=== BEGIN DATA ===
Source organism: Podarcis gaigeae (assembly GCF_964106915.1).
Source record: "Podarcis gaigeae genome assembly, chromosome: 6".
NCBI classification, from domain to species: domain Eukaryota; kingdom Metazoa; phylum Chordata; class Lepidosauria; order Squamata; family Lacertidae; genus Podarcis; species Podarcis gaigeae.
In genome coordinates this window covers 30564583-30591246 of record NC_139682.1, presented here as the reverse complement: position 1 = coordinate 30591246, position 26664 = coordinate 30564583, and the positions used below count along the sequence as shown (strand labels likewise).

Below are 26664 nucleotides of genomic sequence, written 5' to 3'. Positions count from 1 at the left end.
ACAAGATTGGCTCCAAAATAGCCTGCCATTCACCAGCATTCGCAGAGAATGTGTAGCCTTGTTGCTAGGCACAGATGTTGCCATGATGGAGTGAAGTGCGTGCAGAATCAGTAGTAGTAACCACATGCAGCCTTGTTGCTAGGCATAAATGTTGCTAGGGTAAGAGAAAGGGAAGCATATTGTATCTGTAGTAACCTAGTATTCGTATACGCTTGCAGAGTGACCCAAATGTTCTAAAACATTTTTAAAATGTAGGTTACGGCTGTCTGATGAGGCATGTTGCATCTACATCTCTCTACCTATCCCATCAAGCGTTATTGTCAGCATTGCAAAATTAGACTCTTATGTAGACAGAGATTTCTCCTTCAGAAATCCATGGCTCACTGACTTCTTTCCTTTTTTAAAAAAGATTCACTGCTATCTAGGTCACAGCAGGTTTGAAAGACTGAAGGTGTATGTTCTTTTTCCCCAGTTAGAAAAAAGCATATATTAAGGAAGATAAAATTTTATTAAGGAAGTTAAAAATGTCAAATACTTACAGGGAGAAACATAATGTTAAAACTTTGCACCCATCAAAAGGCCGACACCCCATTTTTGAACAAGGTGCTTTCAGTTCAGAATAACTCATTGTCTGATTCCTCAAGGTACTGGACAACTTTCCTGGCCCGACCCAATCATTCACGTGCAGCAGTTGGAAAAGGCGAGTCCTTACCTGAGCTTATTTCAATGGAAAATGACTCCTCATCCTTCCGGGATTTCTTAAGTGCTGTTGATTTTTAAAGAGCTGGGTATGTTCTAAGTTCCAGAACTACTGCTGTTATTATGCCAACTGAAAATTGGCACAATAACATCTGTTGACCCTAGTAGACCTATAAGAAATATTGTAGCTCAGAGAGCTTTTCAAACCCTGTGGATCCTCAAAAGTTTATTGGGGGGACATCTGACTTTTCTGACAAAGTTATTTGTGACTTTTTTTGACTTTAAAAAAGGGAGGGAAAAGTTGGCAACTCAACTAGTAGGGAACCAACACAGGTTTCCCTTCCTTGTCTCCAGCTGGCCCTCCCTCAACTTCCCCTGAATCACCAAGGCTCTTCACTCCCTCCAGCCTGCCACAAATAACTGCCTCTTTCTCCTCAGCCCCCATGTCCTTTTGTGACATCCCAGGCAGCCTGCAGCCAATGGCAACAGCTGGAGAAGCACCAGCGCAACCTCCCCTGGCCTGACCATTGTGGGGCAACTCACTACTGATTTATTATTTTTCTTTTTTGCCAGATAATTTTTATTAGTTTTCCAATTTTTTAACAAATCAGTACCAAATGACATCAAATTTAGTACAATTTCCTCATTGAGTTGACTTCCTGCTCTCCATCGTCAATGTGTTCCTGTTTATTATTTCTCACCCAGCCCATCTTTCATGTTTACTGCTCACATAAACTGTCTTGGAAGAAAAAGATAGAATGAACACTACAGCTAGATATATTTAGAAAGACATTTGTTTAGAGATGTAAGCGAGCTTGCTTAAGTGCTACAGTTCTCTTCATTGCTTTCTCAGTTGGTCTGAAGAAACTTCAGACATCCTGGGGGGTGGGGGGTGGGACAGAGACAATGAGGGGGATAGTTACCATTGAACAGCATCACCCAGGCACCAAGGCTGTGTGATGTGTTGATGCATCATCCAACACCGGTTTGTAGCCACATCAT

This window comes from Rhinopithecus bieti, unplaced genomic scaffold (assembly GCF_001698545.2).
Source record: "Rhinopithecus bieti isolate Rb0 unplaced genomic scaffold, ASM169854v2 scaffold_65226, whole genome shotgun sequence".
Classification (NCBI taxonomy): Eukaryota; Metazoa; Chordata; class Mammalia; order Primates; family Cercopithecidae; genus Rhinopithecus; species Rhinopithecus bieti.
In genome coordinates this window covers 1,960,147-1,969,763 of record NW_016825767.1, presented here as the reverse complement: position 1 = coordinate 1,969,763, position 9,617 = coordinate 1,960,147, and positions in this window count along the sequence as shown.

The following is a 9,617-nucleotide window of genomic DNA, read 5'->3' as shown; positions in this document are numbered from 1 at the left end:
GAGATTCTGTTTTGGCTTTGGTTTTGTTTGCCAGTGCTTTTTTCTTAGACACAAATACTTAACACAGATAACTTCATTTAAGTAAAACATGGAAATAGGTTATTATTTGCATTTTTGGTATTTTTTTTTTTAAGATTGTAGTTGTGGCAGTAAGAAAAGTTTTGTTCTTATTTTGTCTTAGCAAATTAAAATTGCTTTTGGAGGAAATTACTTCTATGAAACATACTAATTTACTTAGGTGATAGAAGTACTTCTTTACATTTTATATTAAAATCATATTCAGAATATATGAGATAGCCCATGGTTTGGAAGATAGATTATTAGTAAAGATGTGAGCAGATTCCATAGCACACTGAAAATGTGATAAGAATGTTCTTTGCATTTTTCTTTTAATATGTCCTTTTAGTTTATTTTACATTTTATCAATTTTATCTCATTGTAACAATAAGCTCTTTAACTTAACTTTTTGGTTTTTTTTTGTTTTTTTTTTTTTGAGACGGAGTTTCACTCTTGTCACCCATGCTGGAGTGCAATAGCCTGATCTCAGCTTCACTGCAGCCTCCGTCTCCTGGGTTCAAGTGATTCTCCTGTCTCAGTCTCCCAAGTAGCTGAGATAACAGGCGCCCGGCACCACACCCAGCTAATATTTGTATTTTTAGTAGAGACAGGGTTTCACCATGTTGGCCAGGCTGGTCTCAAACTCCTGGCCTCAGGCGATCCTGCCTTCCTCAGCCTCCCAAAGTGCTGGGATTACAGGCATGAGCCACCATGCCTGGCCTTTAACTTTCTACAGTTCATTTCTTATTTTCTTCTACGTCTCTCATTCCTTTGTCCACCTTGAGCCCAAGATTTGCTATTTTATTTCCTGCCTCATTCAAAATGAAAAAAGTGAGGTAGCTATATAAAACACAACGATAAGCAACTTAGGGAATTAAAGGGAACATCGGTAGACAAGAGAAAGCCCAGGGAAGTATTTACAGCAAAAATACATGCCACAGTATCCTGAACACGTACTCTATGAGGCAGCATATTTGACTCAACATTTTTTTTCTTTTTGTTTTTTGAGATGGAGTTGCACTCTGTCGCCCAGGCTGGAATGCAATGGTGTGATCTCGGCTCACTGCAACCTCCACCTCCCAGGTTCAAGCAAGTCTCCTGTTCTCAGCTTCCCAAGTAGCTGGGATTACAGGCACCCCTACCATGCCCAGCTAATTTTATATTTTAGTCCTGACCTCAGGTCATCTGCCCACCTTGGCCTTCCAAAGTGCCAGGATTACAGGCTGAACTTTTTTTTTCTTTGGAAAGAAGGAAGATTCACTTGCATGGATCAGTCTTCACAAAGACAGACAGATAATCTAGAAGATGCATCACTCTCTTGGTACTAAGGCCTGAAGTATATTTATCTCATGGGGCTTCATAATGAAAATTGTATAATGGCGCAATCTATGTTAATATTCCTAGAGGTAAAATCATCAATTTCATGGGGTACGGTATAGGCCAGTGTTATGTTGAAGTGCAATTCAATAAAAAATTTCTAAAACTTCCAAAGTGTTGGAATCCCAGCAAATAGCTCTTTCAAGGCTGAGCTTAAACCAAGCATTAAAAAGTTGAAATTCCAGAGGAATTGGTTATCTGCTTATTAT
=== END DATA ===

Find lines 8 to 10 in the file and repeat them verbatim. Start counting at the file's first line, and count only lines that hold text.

Source record: "Rhinopithecus bieti isolate Rb0 unplaced genomic scaffold, ASM169854v2 scaffold_65226, whole genome shotgun sequence".
Classification (NCBI taxonomy): Eukaryota; Metazoa; Chordata; class Mammalia; order Primates; family Cercopithecidae; genus Rhinopithecus; species Rhinopithecus bieti.
In genome coordinates this window covers 1,960,147-1,969,763 of record NW_016825767.1, presented here as the reverse complement: position 1 = coordinate 1,969,763, position 9,617 = coordinate 1,960,147, and positions in this window count along the sequence as shown.